Same goes, incredibly, for the Toronto Star's music critic when it comes to, well, music. Murray Perahia's performance of Brahms's piano music on CD is greeted by critic John Terauds with these words: "Veteran American pianist Murray Perahia compels with crisp, purposeful playing." Yes, but what is he "compelling", for God's sake? Again, to "compel" is a transitive verb. It needs an object. Is it us who are "compelled"? Or Mr Terauds? More likely, Mr Terauds doesn't want to commit himself. No personal views please.

And since corrupted English travels west to east across the Atlantic, let's take a look at the Quebec government's "family minister" Yolande James, who has just banned religious instruction in child daycare centres. Christmas trees are OK, even nativity scenes – providing the kids aren't told the identity of the baby in the manger. Bing Crosby is OK. "Silent Night" is not. Canadian Jews and Muslims are equally offended.

But hark to Ms James's message. "All questions touching the transmission (sic) of faith – that is, teaching religion itself – do not belong (sic) within the publicly funded daycare system."

Ho hum. Religion, it seems, is something that can be passed on, caught, a disease that might infect others. The transmission of Aids, for example, certainly doesn't belong to daycare centres. But religion? And note the "belong". This "transmission" cannot "belong" because it might become a part of school. Culture's great. God's out. But I loved the fact that Ms James was so conscious of her own gobbledegook that she had to explain that "transmission of faith" actually meant "teaching religion". Call Detective Lentsch at once.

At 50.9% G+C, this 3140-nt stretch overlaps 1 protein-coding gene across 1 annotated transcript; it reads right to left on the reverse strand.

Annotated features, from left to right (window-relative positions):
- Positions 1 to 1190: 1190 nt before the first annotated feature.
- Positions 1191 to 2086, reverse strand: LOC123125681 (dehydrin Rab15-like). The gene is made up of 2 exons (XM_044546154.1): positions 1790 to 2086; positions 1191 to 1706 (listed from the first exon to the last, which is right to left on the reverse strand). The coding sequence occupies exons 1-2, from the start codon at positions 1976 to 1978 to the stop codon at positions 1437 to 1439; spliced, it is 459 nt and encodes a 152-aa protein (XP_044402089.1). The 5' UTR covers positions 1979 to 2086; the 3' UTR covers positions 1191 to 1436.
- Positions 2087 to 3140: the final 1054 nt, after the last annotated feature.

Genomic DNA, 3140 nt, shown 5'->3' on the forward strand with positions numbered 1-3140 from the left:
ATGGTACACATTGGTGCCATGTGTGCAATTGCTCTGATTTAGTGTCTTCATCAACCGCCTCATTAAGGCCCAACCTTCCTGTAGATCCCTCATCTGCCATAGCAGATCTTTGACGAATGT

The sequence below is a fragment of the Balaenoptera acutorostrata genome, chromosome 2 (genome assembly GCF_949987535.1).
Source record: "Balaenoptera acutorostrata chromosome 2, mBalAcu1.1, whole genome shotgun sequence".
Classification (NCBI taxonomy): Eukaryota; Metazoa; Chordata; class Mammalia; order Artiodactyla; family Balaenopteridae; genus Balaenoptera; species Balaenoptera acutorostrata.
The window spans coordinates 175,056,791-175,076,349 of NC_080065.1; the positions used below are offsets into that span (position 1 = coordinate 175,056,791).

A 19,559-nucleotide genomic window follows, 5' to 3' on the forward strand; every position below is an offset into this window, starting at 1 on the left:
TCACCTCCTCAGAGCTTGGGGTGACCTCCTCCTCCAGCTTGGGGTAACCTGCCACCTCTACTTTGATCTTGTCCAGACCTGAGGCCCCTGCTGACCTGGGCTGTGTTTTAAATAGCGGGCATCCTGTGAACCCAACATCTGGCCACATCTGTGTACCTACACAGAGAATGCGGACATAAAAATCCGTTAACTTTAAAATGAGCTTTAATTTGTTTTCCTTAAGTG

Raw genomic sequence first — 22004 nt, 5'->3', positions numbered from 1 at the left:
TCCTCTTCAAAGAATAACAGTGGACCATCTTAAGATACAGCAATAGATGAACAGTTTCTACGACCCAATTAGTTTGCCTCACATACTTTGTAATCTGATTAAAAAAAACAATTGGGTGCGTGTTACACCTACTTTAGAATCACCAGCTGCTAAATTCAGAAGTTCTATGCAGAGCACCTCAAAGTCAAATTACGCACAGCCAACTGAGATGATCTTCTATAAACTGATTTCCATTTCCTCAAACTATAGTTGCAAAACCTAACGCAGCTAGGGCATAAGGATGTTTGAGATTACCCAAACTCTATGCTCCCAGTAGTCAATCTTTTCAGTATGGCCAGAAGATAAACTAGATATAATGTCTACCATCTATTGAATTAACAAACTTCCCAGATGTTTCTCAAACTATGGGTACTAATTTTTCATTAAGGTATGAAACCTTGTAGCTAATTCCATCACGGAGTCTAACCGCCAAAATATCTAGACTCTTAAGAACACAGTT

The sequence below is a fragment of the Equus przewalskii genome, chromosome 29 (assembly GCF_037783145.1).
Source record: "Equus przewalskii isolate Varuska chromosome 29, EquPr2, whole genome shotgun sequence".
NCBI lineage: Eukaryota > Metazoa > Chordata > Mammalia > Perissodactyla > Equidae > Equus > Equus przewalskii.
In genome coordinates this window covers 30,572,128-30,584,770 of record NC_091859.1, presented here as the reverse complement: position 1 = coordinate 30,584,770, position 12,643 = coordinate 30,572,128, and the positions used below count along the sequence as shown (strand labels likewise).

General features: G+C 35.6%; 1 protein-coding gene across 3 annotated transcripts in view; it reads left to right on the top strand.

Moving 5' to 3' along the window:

But there's no stopping this stuff. Prince Edward Island, hitherto a quiet Canadian Atlantic province, was described in a 1999 government report as suffering from "a strong cultural norm of 'sameness'". Down, readers, down, I know how you feel. Those Canadians in PEI were all bloody whities, weren't they? Wretched descendants of Anglo-Scots-Irish ancestry. But relax, all is OK. Because now, according to Kathy Hambly, director of a local chamber of commerce, "every street you walk down offers a different ethnic experience". The key words, of course, are "street" and "experience". Immigrants tend to settle in areas together – streets rather than homes – while their presence gives us an "experience", something culturally good, no doubt.

I am a strong supporter of Canada's multi-ethnic society. What gets me is the happy-clappy way in which these government apparatchiks force their multiculturalism on the world at the cost of destroying the English language.